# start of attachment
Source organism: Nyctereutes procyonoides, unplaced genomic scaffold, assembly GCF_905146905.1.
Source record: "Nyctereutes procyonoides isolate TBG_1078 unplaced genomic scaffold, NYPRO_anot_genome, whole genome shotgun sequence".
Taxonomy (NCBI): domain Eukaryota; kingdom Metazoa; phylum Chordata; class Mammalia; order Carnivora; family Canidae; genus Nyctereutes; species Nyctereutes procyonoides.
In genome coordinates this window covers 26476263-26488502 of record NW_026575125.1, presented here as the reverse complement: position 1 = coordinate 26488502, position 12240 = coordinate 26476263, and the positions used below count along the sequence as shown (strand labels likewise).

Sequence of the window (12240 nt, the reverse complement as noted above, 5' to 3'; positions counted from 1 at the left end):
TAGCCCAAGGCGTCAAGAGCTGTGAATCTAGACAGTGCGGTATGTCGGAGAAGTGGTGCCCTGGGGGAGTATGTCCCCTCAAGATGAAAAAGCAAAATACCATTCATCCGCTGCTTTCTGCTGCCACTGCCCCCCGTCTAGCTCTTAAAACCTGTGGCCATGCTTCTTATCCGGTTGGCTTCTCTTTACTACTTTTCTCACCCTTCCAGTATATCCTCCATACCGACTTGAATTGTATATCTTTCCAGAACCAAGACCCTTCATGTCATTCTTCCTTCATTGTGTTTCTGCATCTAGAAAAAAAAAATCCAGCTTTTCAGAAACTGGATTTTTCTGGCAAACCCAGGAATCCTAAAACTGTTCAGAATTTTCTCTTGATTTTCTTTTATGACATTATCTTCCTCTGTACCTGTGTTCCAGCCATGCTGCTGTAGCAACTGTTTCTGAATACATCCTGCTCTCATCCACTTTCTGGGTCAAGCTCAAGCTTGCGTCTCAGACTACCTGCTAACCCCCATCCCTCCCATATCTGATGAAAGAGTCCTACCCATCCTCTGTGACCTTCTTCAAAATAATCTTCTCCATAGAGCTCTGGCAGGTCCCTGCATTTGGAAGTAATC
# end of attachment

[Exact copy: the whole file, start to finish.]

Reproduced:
Source organism: Nyctereutes procyonoides, unplaced genomic scaffold, assembly GCF_905146905.1.
Source record: "Nyctereutes procyonoides isolate TBG_1078 unplaced genomic scaffold, NYPRO_anot_genome, whole genome shotgun sequence".
Taxonomy (NCBI): domain Eukaryota; kingdom Metazoa; phylum Chordata; class Mammalia; order Carnivora; family Canidae; genus Nyctereutes; species Nyctereutes procyonoides.
In genome coordinates this window covers 26476263-26488502 of record NW_026575125.1, presented here as the reverse complement: position 1 = coordinate 26488502, position 12240 = coordinate 26476263, and the positions used below count along the sequence as shown (strand labels likewise).

Sequence of the window (12240 nt, the reverse complement as noted above, 5' to 3'; positions counted from 1 at the left end):
TAGCCCAAGGCGTCAAGAGCTGTGAATCTAGACAGTGCGGTATGTCGGAGAAGTGGTGCCCTGGGGGAGTATGTCCCCTCAAGATGAAAAAGCAAAATACCATTCATCCGCTGCTTTCTGCTGCCACTGCCCCCCGTCTAGCTCTTAAAACCTGTGGCCATGCTTCTTATCCGGTTGGCTTCTCTTTACTACTTTTCTCACCCTTCCAGTATATCCTCCATACCGACTTGAATTGTATATCTTTCCAGAACCAAGACCCTTCATGTCATTCTTCCTTCATTGTGTTTCTGCATCTAGAAAAAAAAAATCCAGCTTTTCAGAAACTGGATTTTTCTGGCAAACCCAGGAATCCTAAAACTGTTCAGAATTTTCTCTTGATTTTCTTTTATGACATTATCTTCCTCTGTACCTGTGTTCCAGCCATGCTGCTGTAGCAACTGTTTCTGAATACATCCTGCTCTCATCCACTTTCTGGGTCAAGCTCAAGCTTGCGTCTCAGACTACCTGCTAACCCCCATCCCTCCCATATCTGATGAAAGAGTCCTACCCATCCTCTGTGACCTTCTTCAAAATAATCTTCTCCATAGAGCTCTGGCAGGTCCCTGCATTTGGAAGTAATC